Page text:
Archive for August 28, 2020

War & Piece

Posted in FILM, literature with tags , , , , , , , , on August 28, 2020 by dcairns

Not my appalling title, Mel Brooks’, seen on a movie poster in THE PRODUCERS.

I’m reading Inside Mr. Enderby by Anthony Burgess, in which the hapless and flatulent poet of the title finds his latest epic work plagiarized for an Italian horror film — an unlikely occurrence, one might think, but very, very loosely paralleled in my latest Bologna viewing, DONNE E SOLDATI, which employed the poet and film critic Attilio Bertolucci (father of Bernardo), as an ill-defined “artistic advisor.”

Exactly what role AB played is hard to say, but the film, the only one deirected by the team of Antonio Marchi and Luigi Malerba, is fascinating and borderline delightful. Let me enumerate the reasons ~

  1. An interesting story of medieval times, portraying the seasons-long seige of a citadel, during which the fraternization between the beseiged women and the beseiging men reaches such a passionate height that the conflict is eventually resolved.
  2. A distinctive way of telling the story: two voice-overs, one from each side, neither particularly identified with a character onscreen, both talking retrospectively as if from years later.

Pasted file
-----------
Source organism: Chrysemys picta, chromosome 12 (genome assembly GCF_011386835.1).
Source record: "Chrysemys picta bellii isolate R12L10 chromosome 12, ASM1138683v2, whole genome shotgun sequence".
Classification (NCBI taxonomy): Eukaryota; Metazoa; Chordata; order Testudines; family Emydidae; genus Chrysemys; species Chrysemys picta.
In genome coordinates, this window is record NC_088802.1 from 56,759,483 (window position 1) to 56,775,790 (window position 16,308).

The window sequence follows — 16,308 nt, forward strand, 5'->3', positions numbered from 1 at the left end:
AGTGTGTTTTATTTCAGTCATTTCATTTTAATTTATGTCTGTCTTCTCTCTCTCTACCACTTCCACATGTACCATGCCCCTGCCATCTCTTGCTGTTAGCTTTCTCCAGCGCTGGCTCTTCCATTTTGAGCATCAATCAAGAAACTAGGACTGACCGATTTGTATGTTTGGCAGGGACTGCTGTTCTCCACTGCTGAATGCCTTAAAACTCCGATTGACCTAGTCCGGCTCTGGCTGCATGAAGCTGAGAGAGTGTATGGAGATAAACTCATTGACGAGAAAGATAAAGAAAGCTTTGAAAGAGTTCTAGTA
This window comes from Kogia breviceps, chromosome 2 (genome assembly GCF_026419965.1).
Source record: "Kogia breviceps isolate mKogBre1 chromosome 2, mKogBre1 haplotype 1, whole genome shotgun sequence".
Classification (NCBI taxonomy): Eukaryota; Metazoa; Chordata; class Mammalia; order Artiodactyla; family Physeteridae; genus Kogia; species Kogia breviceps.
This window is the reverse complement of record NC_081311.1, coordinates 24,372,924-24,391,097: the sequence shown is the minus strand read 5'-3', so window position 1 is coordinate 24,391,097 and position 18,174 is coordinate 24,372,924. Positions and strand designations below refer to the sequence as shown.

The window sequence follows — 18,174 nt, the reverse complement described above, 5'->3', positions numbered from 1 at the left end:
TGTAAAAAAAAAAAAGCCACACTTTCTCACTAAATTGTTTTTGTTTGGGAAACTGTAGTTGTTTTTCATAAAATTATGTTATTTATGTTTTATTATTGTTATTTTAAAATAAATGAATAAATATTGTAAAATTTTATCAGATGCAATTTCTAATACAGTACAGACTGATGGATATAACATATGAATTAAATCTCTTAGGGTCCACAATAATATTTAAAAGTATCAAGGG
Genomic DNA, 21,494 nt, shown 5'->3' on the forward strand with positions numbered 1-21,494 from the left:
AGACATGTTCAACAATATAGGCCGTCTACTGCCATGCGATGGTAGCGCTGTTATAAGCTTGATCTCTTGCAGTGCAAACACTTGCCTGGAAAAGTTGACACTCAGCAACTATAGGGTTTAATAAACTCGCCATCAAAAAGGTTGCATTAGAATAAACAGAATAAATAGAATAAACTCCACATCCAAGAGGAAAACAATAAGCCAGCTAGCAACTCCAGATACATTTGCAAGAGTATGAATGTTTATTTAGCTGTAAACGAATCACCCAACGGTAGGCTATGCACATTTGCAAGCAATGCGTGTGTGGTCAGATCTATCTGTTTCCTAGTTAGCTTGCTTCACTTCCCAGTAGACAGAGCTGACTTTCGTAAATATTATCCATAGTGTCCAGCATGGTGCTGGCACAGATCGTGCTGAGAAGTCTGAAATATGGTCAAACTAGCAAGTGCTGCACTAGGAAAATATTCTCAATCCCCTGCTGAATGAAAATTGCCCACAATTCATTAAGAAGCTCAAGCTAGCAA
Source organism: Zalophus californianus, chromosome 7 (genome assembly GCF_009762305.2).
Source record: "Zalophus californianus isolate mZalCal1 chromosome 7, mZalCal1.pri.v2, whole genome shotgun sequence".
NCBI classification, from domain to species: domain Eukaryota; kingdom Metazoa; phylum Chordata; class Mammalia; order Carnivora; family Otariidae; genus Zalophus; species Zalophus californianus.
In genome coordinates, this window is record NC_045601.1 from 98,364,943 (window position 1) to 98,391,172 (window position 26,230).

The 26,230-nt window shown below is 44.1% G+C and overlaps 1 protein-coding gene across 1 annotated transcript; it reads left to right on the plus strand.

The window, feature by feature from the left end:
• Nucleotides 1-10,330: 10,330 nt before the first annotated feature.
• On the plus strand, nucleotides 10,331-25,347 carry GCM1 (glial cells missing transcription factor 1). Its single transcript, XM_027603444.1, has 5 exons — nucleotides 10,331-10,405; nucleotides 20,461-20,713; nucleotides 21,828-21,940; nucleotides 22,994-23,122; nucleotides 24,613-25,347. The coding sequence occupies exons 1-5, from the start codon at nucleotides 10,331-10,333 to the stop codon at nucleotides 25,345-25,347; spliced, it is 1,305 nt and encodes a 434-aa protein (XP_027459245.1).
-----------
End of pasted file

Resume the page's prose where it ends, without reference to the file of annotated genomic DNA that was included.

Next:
3. Fantastic period detail, so convincing that when I saw the injured leader of the invaders (instantly dehorsed in his first battle, elaborate batwinged armour and all) with a leg in traction, I immediately accepted that the filmmakers had done their research and such bonesetting techniques were extant at the time.
  4. Convincing conflict: sharp editing makes the dummies dropped from battlements seem unusually convincing, even if we still know they’re dummies. And when the knights and peasants in the fort charge their enemies, we get a prefiguration of Welles’ great Battle of Shrewsbury in CHIMES AT MIDNIGHT — handheld lurch and undercranking and all. It’s a tenth as long and not a hundredth as good but it’s pretty impressive all the same, and one wonders if Welles might have seen it. Still, the shakicam approach to middle-ages warfare goes all the way back to LA VIE DE JEANNE D’ARC in 1929.

We also get a fat man in armour, looking like a tank with legs, peeking fearfully round corners, which is very Falstaffian…

Asides from Bertolucci Sr.’s contribution, the movie was co-written by Marco Ferreri, who also appears (but I didn’t spot him) — some of his cynical wit is transmitted to us, though the movie is also tender and chivalric towards the women — the bitter realities of war are kept somewhat at bay.

This excellent film has seemingly fallen out of the history books altogether — of the extensive cast, the IMDb can only name six, with character names for just half of them. Il Cinema Ritrovato deserves a roast suckling pig as reward for rediscovering it.